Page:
Solway Plain - past and present by the Holme St Cuthbert History Group

In the first few years of the twentieth century, Allonby saw two events which might have proved major disasters. Luckily there was no loss of life in either case.

In 1903, the barque 'Hougoumont' ran aground off the village. She was bound from San Francisco to Liverpool but had been driven north by heavy weather.

Hougoumont aground at Allonby
The 'Hougoumont' aground.

The news soon spread around the district and crowds flocked to the village green to watch the drama unfold. Telegrams were sent to Maryport for the lifeboat to come and rescue the crew. The ship's fore topmast broke off and hung by the gear.

Crowd on Allonby Green
The crowd gathers . . .

Soon the shoreline was covered with cabin doors, seamen's chests, clothes, pictures, driftwood and hundreds of crates from the cargo.

Wreckage on Allonby beach

The locals examined the crates. They contained tins of salmon, pears and peaches but there were no labels on them. The only way they could tell which was which was by shaking them. If the contents moved, it was fruit.

Crew of the 'Hougoumont'
Crew of the 'Hougoumont'

Finally the lifeboat arrived from Maryport and the entire crew were rescued - including the Captain's wife who had been aboard all the time!

Then, on November 28th 1905, when the beck was very swollen due to heavy rain, a traction engine approached the old cast iron bridge from the Maryport side. It was hauling three large wagons containing a steam powered fairground ride.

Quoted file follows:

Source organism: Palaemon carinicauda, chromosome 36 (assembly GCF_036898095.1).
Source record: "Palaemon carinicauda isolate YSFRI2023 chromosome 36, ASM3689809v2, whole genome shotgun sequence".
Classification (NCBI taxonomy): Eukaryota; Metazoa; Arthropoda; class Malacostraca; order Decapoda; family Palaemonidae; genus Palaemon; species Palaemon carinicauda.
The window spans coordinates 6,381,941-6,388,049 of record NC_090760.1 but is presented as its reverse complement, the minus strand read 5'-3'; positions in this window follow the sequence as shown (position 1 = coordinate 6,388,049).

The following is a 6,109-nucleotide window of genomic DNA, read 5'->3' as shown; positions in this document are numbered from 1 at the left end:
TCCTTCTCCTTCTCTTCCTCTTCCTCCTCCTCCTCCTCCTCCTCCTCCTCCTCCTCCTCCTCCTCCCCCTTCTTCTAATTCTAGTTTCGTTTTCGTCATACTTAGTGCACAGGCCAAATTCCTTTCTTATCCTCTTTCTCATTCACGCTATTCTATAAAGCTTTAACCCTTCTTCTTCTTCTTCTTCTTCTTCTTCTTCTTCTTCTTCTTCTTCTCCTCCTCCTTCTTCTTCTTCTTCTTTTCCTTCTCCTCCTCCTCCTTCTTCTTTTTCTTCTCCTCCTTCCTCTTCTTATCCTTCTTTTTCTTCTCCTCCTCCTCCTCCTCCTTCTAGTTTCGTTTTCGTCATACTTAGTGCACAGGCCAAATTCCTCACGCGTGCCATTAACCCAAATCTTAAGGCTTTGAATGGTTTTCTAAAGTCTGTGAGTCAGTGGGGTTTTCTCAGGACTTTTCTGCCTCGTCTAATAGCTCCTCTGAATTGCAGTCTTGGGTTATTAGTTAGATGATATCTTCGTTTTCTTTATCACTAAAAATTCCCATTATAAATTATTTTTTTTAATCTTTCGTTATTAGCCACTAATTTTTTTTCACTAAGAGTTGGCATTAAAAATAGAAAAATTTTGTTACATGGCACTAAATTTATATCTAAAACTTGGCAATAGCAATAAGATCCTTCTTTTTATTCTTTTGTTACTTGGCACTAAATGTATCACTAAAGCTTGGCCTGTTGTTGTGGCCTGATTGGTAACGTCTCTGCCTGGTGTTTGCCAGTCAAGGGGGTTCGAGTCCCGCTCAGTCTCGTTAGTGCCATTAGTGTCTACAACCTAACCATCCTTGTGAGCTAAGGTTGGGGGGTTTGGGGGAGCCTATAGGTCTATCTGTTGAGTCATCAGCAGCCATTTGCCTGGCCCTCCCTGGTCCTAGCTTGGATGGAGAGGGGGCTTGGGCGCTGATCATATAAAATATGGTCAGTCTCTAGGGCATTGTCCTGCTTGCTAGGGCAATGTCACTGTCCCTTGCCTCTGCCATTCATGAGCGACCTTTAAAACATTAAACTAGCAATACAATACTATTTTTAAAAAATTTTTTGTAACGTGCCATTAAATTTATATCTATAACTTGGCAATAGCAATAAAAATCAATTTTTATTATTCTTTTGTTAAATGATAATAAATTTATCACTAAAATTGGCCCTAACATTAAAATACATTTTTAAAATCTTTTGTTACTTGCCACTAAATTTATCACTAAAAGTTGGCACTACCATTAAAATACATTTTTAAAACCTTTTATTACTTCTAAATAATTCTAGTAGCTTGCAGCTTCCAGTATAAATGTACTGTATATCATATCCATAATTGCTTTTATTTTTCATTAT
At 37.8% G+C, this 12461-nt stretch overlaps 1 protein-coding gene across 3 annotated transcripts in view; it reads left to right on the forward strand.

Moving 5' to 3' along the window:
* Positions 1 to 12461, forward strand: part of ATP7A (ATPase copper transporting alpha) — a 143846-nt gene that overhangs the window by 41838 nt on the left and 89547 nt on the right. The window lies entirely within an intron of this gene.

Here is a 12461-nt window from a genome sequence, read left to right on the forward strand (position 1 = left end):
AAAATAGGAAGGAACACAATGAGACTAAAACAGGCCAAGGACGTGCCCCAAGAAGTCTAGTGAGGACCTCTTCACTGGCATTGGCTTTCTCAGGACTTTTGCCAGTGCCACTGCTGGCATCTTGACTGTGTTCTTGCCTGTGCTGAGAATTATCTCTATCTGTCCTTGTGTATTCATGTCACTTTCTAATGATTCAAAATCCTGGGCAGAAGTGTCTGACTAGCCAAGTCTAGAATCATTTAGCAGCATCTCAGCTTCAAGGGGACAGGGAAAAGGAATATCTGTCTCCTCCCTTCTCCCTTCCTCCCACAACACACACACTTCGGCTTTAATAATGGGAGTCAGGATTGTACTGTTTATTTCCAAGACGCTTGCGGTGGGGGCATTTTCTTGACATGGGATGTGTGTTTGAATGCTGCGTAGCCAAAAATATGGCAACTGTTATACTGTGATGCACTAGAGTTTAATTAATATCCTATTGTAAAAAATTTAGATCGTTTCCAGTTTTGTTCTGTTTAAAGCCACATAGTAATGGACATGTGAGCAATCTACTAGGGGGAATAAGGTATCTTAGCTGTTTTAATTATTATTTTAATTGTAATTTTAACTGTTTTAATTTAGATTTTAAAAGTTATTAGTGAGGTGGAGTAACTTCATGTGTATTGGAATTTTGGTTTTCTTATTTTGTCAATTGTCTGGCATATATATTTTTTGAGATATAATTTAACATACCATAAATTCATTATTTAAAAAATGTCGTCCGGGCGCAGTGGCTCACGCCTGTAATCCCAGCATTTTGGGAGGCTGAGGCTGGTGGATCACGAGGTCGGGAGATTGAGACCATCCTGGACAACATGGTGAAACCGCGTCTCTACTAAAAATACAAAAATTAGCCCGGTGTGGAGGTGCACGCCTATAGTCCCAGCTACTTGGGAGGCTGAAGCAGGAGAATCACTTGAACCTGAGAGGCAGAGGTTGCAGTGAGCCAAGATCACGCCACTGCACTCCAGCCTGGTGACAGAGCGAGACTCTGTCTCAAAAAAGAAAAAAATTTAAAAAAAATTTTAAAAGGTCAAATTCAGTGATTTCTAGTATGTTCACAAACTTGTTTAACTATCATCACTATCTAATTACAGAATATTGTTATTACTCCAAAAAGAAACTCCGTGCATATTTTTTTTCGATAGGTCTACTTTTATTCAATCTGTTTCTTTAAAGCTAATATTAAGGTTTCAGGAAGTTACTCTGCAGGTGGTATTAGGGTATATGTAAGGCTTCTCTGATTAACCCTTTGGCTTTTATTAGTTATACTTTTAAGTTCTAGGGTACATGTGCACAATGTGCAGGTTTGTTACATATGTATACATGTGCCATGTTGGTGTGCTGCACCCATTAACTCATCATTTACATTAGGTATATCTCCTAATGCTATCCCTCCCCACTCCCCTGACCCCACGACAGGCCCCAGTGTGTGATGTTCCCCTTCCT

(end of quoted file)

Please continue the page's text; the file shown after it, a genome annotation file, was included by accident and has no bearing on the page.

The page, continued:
The first part of the engine was almost over the bridge when it collapsed beneath the weight.

Traction engine on its side 

The engine fell over sideways, crashing through the railings and into the beck. The driver and his mate were able to 'let off steam' and jump clear.

Traction engine in beck 

P.C. Richardson was soon in command of affairs and directed other vehicles through the swollen waters. Mr Twentyman brought some planks from an old ship, which was being broken-up on the shore, to provide a temporary walkway over the remains of the bridge.

Workmen with traction engine 

The old bridge was beyond repair. It was replaced by a fine, new stone-built one which is still in use today.

 Allonby, old and new bridges
Allonby's old bridge (left) and its replacement.

After these two near disasters, things got back to normal in the village . . .

Allonby, herd of cows passing congregational chapel 

. . . the cows headed home, past the congregational chapel, at milking time and visiting children had a great time on the beach.

Allonby, children on the beach 

Throughout the Edwardian era, Allonby was a popular destination for school trips . . . 

Allonby, cars on green 1930s 

. . . and, by the 1930s, had become a favourite place for motorists but, sooner or later everyone ended up on the green or the beach.

Families on the green and beach 

By the 1950s, the first caravan sites had appeared and this is where most visitors still stay.

Foster's caravan site, 1950s 

version of this
The Buildings
The Pubs
Sports on the green

Three Allonby Characters

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Allonby in the twentieth century